Calcitriol is used in the management of hypocalcaemia (low calcium level in the blood) and secondary hyperparathyroidism (high level of parathyroid hormone due to overactivity of parathyroid glands) in individuals undergoing long-term dialysis (a procedure to eliminate toxic substances from the blood).
Calcitriol injection is to be given intravenously (into the vein). It is delivered directly into the bloodstream via the blood vessel.
Your doctor or nurse will administer the injection for you.
The dose of this medicine will be decided by your doctor. Your doctor will advise you on the treatment timeframe depending on the severity of your condition and response to the medication.
Ensure that you keep all appointments with your doctor so that you do not miss any doses. Your doctor also needs to regularly monitor your response to Calcitriol.
If you miss an appointment or miss an injection, alert your doctor or nurse. A replacement appointment or injection should be given as soon as possible.
Alert your doctor if you have the following conditions:
- hypercalcaemia (high calcium level in the blood)
- abnormal calcium deposits in your body
- high level of vitamin D in your body
as Calcitriol may not be suitable for you.
Inform your doctor if you have the following conditions:
- malabsorption syndrome (inability of your intestines to absorb certain nutrients from the food you eat)
- immobility or have difficulty to move around e.g. after an operation or a surgery
- kidney disease
Let your doctor know if you are pregnant or breastfeeding.
Be sure to check with your doctor or pharmacist before giving Calcitriol to the elderly. Elderly people may be more sensitive to the side effects.
Why is it important to keep my appointments with the doctor?
Keep your appointments with your doctor. Your doctor needs to monitor your condition and check your response to the medication regularly.
- Routine tests (e.g. blood calcium, phosphorus, magnesium or parathyroid hormone levels; kidney function, urine calcium or phosphorus levels) may be done while you are being treated with this medicine.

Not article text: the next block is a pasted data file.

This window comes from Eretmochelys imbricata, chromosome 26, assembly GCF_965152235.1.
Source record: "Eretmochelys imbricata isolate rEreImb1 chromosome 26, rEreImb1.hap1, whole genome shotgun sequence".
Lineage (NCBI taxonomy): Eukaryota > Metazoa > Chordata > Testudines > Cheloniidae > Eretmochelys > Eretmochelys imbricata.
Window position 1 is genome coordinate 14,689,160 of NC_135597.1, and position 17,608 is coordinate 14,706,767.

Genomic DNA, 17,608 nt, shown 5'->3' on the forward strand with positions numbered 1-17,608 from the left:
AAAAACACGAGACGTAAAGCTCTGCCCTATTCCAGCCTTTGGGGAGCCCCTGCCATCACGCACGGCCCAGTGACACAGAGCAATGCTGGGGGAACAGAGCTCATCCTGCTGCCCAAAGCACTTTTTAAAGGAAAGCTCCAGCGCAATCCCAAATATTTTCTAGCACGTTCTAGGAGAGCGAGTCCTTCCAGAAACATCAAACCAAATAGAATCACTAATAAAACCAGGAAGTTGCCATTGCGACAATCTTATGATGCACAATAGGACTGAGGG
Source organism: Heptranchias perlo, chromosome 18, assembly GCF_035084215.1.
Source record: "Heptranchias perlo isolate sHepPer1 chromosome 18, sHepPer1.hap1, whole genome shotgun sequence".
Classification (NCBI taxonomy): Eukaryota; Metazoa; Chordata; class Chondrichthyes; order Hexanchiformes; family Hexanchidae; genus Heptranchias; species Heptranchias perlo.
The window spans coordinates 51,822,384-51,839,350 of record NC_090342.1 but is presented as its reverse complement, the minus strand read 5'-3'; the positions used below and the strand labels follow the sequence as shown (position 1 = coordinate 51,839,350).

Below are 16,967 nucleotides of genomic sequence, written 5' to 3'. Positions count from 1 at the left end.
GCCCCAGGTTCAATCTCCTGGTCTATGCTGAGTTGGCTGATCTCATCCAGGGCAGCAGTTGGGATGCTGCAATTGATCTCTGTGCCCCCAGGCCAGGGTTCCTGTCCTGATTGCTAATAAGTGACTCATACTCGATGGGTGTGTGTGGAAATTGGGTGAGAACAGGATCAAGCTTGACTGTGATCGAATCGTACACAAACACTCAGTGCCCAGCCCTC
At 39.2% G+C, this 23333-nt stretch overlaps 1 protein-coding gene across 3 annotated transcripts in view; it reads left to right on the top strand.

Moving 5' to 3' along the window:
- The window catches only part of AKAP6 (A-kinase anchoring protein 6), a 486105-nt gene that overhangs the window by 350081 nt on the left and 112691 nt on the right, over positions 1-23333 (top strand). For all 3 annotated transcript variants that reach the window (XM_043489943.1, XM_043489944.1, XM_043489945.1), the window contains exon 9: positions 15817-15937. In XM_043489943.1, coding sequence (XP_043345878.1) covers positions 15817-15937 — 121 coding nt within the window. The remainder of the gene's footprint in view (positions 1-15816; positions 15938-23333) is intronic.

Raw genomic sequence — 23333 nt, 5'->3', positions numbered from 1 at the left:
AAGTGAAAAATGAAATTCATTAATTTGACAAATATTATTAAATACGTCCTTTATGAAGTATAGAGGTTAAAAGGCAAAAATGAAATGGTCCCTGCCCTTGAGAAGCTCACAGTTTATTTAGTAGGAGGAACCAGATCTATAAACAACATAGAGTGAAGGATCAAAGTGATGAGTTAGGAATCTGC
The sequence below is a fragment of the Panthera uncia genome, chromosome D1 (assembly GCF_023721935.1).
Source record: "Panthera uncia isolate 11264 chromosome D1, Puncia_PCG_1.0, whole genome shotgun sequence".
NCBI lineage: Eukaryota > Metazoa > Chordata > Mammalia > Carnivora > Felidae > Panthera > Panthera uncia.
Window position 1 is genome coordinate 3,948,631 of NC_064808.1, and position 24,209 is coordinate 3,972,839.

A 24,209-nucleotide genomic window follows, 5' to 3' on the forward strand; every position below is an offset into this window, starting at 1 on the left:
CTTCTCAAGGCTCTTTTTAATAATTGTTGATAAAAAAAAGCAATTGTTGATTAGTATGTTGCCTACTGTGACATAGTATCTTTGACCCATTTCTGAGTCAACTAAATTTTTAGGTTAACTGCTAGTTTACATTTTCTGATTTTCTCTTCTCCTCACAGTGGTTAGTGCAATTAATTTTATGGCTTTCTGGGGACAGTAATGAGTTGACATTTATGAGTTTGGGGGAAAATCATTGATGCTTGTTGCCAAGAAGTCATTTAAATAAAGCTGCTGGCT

- Regular monitoring for signs of high calcium level in the blood such as weakness, constipation, confusion and bone pain may also be needed.
Your doctor will advise you about how often you will need to have these tests.
Calcitriol may cause any of the following side effects: headache, drowsiness, nausea, vomiting, dry mouth, metallic taste, constipation, stomach pain, indigestion, decreased appetite, weight loss, muscle pain, numbness or tingling sensation in the hands and feet, and pain on the injection site.
Some side effects may need immediate medical help. Alert your doctor quickly if you experience any of the following:
- signs of high calcium levels in the blood e.g. weakness, confusion, constipation, bone pain, excessive thirst, irregular heartbeat, frequent urination
- rashes, breathlessness, swelling of the face, eyes or mouth
Inform your doctor if any of these side effects do not go away or are severe, or if you experience other side effects.
Inform your doctor and pharmacist if you are taking any of these medicines:
- other medicines or supplements containing vitamin D
- water pills or medicines for water retention e.g. hydrochlorothiazide, bendroflumethiazide
- medicines for epilepsy (fits or seizures) e.g. phenytoin, phenobarbital, carbamazepine
- anti-inflammatory medicines e.g. prednisolone, dexamethasone, hydrocortisone
- medicines containing magnesium e.g. antacids
- colestyramine (cholesterol-lowering medicine)
- sevelamer (medicine used to lower phosphorus levels in the blood in individuals with long-term kidney disease)
- digoxin (medicine for heart disease)
- calcium supplements
This list does not include all medicines that may interact with Calcitriol.
Always notify your doctor and pharmacist if you are taking any other medicines, including herbal tonics such as traditional Chinese medicines, supplements and medicines that you buy without a prescription.
Drink the appropriate amount of fluids daily to keep hydrated.
It is important that you have enough calcium in your body. It may be helpful to discuss your diet plan with your doctor or dietitian.
Avoid changing how much calcium or vitamin D you have in your diet, such as eating foods fortified with vitamin D, or eating more dairy products (e.g. milk, cheese) without informing your doctor.
It is important to adhere to the diet prescribed by your doctor.
Store in a cool, dry place away from the reach of children. Protect from light and moisture.
Medicines must not be used past the expiry date.